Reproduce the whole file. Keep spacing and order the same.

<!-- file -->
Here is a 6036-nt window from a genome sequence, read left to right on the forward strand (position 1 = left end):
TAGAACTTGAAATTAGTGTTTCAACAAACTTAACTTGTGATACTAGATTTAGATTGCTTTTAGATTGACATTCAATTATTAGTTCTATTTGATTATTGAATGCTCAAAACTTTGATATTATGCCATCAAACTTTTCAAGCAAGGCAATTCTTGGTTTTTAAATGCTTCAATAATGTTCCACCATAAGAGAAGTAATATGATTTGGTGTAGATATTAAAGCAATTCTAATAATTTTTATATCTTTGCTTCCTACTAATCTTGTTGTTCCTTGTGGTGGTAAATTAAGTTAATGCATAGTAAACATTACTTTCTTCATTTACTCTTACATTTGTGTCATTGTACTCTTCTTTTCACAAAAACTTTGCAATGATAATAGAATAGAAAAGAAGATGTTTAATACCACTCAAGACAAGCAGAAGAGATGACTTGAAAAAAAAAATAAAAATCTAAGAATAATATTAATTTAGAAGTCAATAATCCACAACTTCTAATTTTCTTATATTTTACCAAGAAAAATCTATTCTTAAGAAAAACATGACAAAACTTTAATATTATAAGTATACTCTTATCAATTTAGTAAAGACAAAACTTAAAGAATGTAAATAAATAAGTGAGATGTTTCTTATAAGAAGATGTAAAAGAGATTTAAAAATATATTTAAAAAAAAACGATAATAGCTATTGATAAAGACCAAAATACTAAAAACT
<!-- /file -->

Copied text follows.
Here is a 6036-nt window from a genome sequence, read left to right on the forward strand (position 1 = left end):
TAGAACTTGAAATTAGTGTTTCAACAAACTTAACTTGTGATACTAGATTTAGATTGCTTTTAGATTGACATTCAATTATTAGTTCTATTTGATTATTGAATGCTCAAAACTTTGATATTATGCCATCAAACTTTTCAAGCAAGGCAATTCTTGGTTTTTAAATGCTTCAATAATGTTCCACCATAAGAGAAGTAATATGATTTGGTGTAGATATTAAAGCAATTCTAATAATTTTTATATCTTTGCTTCCTACTAATCTTGTTGTTCCTTGTGGTGGTAAATTAAGTTAATGCATAGTAAACATTACTTTCTTCATTTACTCTTACATTTGTGTCATTGTACTCTTCTTTTCACAAAAACTTTGCAATGATAATAGAATAGAAAAGAAGATGTTTAATACCACTCAAGACAAGCAGAAGAGATGACTTGAAAAAAAAAATAAAAATCTAAGAATAATATTAATTTAGAAGTCAATAATCCACAACTTCTAATTTTCTTATATTTTACCAAGAAAAATCTATTCTTAAGAAAAACATGACAAAACTTTAATATTATAAGTATACTCTTATCAATTTAGTAAAGACAAAACTTAAAGAATGTAAATAAATAAGTGAGATGTTTCTTATAAGAAGATGTAAAAGAGATTTAAAAATATATTTAAAAAAAAACGATAATAGCTATTGATAAAGACCAAAATACTAAAAACT